But that’s not all they do. Instead, coaches also grab the wide receivers by the shoulder pads as they come off the field and give them a message, delivered from a distance of less than eighteen inches[2], along the lines of “stop thinking about how hot it is or that girl friend of yours in the stands or how much money you stand to make some day. Get your head in the game!”

In the same way, we’ll never achieve a weather-ready nation until most Americans see safety for themselves and their family in the face of the real-world’s hazards as a cultural value rather than an unforeseeable interruption of, or irritating distraction from, real life. By the way, perhaps the most important part of the social contract between professional football players (indeed all athletes) and their respective teams also contains the A-word: free Agency. Players had to fight for this right.

Faith. Football isn’t the only religion observed on the weekend. And much of faith, whatever flavor you and I subscribe to, centers around the issues of free will and agency, and questions like, “If God or Allah or Yahweh (or whatever deity, however defined or named) isn’t good loving and all-powerful, then why is any religion worth the bother? But on the other hand, if God or Allah or Yahweh or whomever or whatever is good and loving and all-powerful, then why is there evil in the real world?” And the answer that invariably comes back from every theology and every scholar has to do with “agency.” Unless you and I have free will, it’s impossible for us to experience love and to truly love in return.

A quick aside for the social scientists and risk-communicators in the crowd: the Judeo-Christian faiths show a God who has throughout history been experimenting with impact-based messaging:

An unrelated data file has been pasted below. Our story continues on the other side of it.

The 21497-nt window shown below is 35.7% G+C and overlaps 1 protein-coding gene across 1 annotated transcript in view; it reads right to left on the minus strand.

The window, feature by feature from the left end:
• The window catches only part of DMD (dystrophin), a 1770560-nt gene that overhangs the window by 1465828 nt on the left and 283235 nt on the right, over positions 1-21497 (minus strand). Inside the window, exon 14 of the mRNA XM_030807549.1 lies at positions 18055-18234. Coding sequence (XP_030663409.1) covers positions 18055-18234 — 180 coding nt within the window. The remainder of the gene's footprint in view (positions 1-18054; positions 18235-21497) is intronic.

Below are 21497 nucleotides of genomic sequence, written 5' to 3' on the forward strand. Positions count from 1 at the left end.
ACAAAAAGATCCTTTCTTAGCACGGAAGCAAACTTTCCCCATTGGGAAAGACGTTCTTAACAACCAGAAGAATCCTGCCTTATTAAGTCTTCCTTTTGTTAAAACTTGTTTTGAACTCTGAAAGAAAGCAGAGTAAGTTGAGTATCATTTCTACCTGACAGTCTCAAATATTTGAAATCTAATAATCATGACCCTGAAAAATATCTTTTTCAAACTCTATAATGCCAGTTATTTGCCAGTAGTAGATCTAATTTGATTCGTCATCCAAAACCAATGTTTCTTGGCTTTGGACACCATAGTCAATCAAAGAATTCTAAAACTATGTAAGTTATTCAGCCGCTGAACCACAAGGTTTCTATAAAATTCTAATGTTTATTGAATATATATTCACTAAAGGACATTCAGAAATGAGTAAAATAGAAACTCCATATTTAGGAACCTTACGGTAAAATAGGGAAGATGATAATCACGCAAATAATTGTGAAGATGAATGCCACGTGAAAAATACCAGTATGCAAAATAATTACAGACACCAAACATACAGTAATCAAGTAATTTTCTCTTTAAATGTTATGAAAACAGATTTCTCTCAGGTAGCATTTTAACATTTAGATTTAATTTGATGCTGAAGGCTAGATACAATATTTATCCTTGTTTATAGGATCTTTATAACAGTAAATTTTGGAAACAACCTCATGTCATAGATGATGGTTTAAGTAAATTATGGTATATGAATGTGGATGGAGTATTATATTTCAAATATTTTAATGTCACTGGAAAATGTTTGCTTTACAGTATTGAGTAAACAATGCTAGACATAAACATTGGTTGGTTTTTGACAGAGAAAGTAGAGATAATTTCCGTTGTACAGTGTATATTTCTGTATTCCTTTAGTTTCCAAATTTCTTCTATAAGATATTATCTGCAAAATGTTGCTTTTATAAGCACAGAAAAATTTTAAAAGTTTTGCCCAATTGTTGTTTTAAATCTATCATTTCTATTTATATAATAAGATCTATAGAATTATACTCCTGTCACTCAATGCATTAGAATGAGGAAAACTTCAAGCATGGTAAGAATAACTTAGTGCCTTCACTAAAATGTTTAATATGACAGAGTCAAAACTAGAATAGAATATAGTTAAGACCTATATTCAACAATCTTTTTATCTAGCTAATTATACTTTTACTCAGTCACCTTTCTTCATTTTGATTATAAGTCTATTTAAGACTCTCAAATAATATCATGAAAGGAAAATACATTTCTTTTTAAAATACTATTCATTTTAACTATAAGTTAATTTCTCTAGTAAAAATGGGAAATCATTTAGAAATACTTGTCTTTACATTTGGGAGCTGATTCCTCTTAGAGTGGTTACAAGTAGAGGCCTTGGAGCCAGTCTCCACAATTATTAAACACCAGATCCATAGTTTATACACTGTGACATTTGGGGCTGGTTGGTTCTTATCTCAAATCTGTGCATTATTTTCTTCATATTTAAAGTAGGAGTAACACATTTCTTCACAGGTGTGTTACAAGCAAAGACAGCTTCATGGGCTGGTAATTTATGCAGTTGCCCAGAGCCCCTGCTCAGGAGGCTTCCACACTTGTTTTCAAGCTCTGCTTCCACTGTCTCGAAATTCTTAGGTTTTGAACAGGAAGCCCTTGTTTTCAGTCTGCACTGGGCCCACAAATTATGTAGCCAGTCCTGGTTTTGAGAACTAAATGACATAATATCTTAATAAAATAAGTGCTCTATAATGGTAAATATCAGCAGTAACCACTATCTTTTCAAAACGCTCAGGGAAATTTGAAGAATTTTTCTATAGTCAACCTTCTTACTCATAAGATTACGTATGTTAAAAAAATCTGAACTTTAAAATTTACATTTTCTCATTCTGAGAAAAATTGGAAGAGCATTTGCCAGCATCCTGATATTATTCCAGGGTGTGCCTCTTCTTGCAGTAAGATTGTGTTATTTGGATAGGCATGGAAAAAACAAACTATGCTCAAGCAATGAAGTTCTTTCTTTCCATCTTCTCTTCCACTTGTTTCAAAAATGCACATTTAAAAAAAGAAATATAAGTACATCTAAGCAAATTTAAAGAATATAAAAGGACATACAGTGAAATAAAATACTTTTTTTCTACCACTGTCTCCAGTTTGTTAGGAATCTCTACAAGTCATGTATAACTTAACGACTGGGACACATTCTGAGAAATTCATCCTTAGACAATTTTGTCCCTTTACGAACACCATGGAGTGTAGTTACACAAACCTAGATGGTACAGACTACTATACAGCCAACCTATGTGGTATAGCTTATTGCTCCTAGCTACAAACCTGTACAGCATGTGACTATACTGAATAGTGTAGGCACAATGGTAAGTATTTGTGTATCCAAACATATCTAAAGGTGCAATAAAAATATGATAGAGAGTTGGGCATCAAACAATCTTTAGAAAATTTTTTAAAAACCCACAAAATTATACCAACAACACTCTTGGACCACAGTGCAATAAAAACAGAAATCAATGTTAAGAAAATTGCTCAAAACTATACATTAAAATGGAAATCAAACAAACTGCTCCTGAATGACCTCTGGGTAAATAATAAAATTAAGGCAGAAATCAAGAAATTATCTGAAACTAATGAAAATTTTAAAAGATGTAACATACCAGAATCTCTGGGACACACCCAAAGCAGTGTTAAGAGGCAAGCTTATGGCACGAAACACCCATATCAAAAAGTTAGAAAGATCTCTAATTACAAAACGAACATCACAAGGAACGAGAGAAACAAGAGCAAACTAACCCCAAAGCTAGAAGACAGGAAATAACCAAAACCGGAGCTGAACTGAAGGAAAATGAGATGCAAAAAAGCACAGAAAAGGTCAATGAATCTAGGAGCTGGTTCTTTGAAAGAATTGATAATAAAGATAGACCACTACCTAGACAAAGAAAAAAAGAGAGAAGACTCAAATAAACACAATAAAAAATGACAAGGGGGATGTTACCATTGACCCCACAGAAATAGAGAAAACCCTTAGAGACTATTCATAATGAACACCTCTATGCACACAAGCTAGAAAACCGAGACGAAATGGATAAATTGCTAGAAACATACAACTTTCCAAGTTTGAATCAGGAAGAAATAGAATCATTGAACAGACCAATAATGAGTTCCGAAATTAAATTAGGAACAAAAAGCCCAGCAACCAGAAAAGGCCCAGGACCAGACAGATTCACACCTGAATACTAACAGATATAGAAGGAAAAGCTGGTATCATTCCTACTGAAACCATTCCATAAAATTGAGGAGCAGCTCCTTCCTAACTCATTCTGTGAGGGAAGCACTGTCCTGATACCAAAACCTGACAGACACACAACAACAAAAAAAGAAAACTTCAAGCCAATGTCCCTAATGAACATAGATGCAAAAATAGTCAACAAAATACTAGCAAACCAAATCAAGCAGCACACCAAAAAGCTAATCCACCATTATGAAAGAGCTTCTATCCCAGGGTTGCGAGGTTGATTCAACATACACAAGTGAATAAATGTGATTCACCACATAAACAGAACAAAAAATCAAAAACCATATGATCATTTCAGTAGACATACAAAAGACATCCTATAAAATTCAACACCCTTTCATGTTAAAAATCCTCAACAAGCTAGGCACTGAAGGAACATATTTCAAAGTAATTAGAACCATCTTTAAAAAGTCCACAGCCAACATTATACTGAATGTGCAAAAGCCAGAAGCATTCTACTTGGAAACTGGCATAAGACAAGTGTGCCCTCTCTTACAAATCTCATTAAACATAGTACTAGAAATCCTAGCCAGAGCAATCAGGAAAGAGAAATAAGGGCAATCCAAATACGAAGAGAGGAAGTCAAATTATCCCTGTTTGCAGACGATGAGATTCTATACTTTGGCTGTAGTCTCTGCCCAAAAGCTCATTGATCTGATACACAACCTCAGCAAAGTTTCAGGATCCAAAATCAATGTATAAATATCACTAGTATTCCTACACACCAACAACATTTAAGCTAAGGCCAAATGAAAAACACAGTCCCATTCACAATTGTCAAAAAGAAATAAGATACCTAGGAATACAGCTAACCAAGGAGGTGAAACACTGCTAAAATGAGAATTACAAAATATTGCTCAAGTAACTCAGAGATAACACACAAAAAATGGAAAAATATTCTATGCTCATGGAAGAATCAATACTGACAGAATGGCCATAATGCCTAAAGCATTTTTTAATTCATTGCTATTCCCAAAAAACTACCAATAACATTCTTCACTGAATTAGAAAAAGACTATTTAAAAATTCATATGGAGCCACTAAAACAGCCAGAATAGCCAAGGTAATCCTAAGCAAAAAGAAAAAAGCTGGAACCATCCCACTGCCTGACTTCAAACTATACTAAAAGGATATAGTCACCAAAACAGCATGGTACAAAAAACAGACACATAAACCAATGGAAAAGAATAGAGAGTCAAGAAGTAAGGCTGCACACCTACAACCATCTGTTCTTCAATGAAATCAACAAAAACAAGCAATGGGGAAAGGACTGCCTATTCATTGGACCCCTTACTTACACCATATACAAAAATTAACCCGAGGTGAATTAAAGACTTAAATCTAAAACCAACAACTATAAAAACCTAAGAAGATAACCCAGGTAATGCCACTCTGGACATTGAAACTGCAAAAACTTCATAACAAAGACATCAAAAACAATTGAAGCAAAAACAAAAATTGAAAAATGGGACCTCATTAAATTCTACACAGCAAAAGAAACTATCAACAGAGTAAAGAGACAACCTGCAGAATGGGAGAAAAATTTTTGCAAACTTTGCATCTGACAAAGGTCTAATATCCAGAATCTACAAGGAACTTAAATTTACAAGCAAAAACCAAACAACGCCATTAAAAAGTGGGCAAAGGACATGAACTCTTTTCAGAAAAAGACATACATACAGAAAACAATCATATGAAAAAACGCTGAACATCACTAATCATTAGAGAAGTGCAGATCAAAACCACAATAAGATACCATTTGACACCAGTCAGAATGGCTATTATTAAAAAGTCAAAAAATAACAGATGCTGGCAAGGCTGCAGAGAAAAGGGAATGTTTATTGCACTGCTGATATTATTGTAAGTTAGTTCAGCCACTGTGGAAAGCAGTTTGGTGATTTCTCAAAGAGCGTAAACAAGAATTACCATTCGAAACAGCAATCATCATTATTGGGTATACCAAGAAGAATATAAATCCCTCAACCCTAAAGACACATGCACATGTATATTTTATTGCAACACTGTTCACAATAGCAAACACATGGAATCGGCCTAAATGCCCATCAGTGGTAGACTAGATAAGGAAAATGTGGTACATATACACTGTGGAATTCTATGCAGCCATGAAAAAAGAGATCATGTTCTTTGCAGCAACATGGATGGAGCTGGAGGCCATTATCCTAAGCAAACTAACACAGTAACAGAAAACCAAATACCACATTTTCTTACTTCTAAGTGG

Attempt #1. You are my partners and collaborators here in the Garden of Eden. We’ll live eternally, and in perfect love and harmony, so long as you meet one condition: you don’t eat fruit of the tree of the knowledge of good and evil.

What could go wrong?

Attempt #2. You, Israel, otherwise a puny and no-account nation, are to be a chosen people. I’ll lead you out of slavery in Egypt, and so long as you obey a set of ten simple commands you will live lives of miraculous abundance, power, and peace, even in the midst of nations larger and seemingly stronger than yourselves.

Of course we know that didn’t work.

Attempt #3. A series of prophets, laying out clearly the blessings that would follow obedience and the personal and national downside to going it alone.

Generally speaking, we ignored this advice, preferring to experience repetitive loss. But first we’d kill those pesky prophets.

Attempt #4. God says, I get it. You want free will. And I want you to have it. I’ll solemnize this by sending my Son so that we can maintain your Agency and Mine but keep the lines of communication open.

Social scientists should quickly recognize that Jesus was/is the ultimate boundary-spanner, negotiator, bridger (insert your favorite term)… and churches major boundary organizations spanning physical and spiritual realities.

So.. on this particular weekend, football coaches are going with “structure.” But as for the rest of us, we all say, “Even though it often brings brokenness, and dysfunction, and even pain and loss, we prize Agency.”

And God says, “Amen!


[1] Excerpted from material you can find here.

[2] :) A tip of the hat to Susan Jasko. (Those of you who attended the AMS Summer Community Meeting know what I mean.)